The Curve smartcard lets you combine your various debit and credit cards – all while avoiding foreign usage fees. However, you will lose a vital piece of consumer protection if you do sign up.
With debit cards, credit cards, gift cards, store cards and driving licenses, it's no surprise that our wallets are groaning.
One possible solution is Curve, an app and MasterCard that allows you to combine all your existing cards in one.
The company behind Curve claims that its smartcard will simplify payments and help everyone become savvier with their money. whilst saving on holiday spending.
But does Curve live up to the hype?
How it works
Curve combines all your other bank cards on to one card and works in conjunction with a smartphone app.
To get started you need to download the Curve app, which is available from the Apple App Store and Google Play.
Then it’s a case of taking photos of your cards to add them to your mobile wallet (you can store an unlimited number of Visa or MasterCard cards) and adding in the security code like you would when shopping online.
Using the app, you can select what card or account you want to use when making payments. Then your Curve card works just like the card you've selected and draws money from that account, so you don't need to top it up.
You can set a default card and then select other cards for specific transactions. You don’t need to open the app for every purchase – just if you want to switch the card used.
Everything is processed like a UK shop transaction, which eliminates the foreign usage fees cardholders often face for using their card abroad (apart from the fees charged by Curve itself - see below).
The app lists every payment made with the card, allowing you to track your transactions and keep on top of exactly how much you've spent.
Curve works on the MasterCard network so can be used wherever Mastercard is accepted – including magnetic strip terminals (still common abroad), chip and PIN, and contactless terminals.
Furthermore, all foreign transactions carried out on the card will be charged at the MasterCard wholesale rate.
These transactions are fee-free - up to a point.
For Curve Blue, the free version, you can spend up to £500 abroad and withdraw up to £200 a month without fees: it's £2 or 2% thereafter. For Curve Black, which costs £50, the limit is far higher: a £15,000 annual spending cap and £400 monthly cash withdrawals cap.
However, for both Curve Blue and Black cards you will have to pay a fee for foreign spending on the weekend: 0.5% for pounds, US Dollars and Euros and 1.5% fee for other currencies.
This rather irritating clause means that Curve can be beaten by several credit cards that allow fee-free spending and withdrawals abroad, although these are largely restricted to those with an excellent credit rating.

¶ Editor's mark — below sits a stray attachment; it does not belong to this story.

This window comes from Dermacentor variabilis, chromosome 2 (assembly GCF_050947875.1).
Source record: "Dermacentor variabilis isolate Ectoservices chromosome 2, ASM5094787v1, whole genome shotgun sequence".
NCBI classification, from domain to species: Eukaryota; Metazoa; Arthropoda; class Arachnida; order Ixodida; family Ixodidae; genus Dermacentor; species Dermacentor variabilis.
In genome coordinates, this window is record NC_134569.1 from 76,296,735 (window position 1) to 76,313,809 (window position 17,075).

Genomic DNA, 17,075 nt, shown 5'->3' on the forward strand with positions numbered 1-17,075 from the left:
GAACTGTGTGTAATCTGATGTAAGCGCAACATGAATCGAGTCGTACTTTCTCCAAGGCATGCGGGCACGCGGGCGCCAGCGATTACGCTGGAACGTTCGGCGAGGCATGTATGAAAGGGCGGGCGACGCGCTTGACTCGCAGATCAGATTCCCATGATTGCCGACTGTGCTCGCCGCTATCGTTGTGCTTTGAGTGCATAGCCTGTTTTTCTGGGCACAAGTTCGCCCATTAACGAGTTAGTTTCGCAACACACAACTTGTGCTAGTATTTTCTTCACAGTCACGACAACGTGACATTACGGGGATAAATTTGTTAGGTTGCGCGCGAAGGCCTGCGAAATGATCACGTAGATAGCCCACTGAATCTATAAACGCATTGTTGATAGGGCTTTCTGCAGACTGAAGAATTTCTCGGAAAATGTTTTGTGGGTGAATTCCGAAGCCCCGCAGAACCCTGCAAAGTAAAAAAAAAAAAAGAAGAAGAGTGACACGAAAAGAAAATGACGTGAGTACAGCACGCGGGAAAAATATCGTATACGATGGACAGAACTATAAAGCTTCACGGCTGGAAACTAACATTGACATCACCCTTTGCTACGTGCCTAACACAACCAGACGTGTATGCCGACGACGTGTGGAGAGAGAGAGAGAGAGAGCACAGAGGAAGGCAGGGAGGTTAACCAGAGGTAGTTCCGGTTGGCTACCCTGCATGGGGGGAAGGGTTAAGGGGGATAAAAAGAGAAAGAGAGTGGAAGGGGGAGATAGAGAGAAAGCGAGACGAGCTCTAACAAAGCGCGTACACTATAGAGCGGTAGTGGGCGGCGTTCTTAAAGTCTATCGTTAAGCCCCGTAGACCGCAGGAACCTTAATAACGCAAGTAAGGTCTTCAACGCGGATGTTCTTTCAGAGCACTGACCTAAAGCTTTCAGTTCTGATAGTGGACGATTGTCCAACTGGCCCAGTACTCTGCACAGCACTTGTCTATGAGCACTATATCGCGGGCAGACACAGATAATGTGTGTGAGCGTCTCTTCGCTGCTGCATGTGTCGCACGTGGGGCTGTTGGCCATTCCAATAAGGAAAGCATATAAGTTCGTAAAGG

Alternately, you could get a Starling Bank account. The app-based bank charges no foreign spending and withdrawal fees whatsoever and pays 0.5% interest on balances: read more about it and other top banks for travellers here.
What about security?
Curve is basically a prepaid MasterCard, so has bank level protection and all the security features of traditional cards.
With Curve, your original card details and data are never revealed to the merchant. Instead, when making a purchase with Curve, online or instore, a unique token is used to process your payment, keeping your identity and the actual card numbers safe.
Curve claims these added layers of security protection against fraud and removes the worry that often comes when a bank card is lost, as the original cards are safely at home.
If you lose your Curve card, you can cancel it instantly from your phone or online. Curve will send a replacement card for free.
If you use Curve for big purchases you won’t be covered by Section 75 protection if anything goes wrong – in the same way as PayPal or Amazon are third party purchases, using Curve is not a direct purchase from your original card.
The bottom line is you won't be protected if any purchase you make over £100 turns out to be faulty or doesn't arrive. It's a vital piece of consumer protection and is a big drawback of the Curve card.
Another downside is that it’s not compatible with American Express cards, so if you have a lot of these the app won’t be much use to you.
With regards to reward schemes, Curve won’t let you accrue additional points often on offer for using cards linked to specific retailers.
For example, supermarket cards such as Tesco and Sainsbury's offer extra points if you use them in the supermarkets in question. Using Curve will mean you just get the standard rewards on these transactions, rather than a boosted return.
Being able to combine all your cards into one, and just having to remember one PIN number, is hugely convenient.
With the Curve Blue card being free to get, it could be worth giving it a go.
However, it's worth noting that Apple and Google Pay do a similar job and include Amercian Express cards, unlike Curve, although mobile payments aren't accepted everywhere.
We're also not convinced that Curve offers the best-value solution for foreign spending. Trying to remember whether you're under your withdrawal limit whilst on holiday is frustrating when there are fully fee-free debit and credit cards out there.
Therefore although Curve can save you time, there are better ways to save your money.
Be better off with loveMONEY:
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